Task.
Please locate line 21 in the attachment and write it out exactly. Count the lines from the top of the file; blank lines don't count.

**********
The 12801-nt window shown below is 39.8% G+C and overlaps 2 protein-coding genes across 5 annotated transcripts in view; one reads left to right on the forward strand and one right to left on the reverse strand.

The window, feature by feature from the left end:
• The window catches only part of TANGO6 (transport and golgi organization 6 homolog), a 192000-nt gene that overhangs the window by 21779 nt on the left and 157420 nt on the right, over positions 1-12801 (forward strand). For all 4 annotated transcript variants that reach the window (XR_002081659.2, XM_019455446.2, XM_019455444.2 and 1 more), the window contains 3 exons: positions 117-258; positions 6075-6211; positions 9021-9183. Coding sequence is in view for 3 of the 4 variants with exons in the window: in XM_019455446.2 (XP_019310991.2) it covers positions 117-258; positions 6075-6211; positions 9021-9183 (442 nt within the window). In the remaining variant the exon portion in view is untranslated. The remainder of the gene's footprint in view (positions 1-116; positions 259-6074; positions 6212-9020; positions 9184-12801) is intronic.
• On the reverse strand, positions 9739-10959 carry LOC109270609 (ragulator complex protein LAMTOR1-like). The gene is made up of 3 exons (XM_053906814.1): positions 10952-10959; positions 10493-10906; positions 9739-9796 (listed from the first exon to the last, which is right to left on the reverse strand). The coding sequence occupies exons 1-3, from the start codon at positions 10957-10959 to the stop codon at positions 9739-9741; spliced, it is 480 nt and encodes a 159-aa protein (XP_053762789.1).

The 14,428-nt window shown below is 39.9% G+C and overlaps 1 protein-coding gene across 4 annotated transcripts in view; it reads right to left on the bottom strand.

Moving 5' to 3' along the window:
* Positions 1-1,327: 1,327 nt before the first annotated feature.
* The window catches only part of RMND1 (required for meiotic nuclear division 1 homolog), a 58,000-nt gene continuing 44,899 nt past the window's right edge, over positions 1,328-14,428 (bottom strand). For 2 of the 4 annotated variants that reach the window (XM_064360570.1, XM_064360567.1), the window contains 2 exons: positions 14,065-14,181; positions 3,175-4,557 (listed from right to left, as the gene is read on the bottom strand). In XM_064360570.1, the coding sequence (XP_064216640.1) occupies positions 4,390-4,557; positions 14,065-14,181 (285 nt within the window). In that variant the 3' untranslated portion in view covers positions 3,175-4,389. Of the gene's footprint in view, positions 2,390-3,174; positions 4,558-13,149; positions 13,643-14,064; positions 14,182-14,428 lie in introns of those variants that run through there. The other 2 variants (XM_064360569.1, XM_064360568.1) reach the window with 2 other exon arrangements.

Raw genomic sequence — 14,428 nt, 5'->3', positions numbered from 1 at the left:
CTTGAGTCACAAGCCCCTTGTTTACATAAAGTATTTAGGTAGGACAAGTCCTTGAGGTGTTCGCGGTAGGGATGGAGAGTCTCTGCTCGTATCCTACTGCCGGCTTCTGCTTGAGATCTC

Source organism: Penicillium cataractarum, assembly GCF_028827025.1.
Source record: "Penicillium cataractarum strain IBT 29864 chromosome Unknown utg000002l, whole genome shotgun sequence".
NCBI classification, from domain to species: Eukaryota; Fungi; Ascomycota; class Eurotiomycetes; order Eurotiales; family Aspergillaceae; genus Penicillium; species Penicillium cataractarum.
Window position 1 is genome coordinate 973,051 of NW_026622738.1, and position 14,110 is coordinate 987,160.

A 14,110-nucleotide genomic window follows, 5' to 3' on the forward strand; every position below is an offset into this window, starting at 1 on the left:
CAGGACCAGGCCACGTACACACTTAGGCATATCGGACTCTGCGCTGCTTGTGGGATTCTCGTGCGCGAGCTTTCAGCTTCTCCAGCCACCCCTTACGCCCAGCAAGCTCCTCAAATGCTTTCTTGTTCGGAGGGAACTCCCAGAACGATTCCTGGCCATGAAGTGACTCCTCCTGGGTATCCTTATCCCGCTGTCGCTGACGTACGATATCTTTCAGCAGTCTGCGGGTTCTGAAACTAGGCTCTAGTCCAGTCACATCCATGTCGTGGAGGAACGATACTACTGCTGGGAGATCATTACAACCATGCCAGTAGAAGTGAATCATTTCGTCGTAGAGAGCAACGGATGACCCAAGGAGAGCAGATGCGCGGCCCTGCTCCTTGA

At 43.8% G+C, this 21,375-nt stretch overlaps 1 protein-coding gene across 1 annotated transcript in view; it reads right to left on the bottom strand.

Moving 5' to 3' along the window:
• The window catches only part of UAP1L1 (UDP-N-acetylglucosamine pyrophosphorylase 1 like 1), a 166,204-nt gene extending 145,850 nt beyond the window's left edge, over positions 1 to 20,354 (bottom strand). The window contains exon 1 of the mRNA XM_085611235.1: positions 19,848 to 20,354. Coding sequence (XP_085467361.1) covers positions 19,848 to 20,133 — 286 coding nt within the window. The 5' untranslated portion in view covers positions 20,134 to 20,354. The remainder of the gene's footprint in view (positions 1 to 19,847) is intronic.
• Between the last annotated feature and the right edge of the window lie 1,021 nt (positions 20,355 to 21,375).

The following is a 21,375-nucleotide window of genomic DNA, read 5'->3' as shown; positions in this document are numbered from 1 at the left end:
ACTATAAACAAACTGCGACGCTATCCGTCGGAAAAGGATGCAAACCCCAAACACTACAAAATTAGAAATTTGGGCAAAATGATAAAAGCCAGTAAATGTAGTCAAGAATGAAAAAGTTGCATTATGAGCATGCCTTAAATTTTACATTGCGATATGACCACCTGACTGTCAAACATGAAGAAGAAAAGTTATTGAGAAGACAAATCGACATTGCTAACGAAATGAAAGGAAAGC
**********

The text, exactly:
The following is a 21,375-nucleotide window of genomic DNA, read 5'->3' as shown; positions in this document are numbered from 1 at the left end: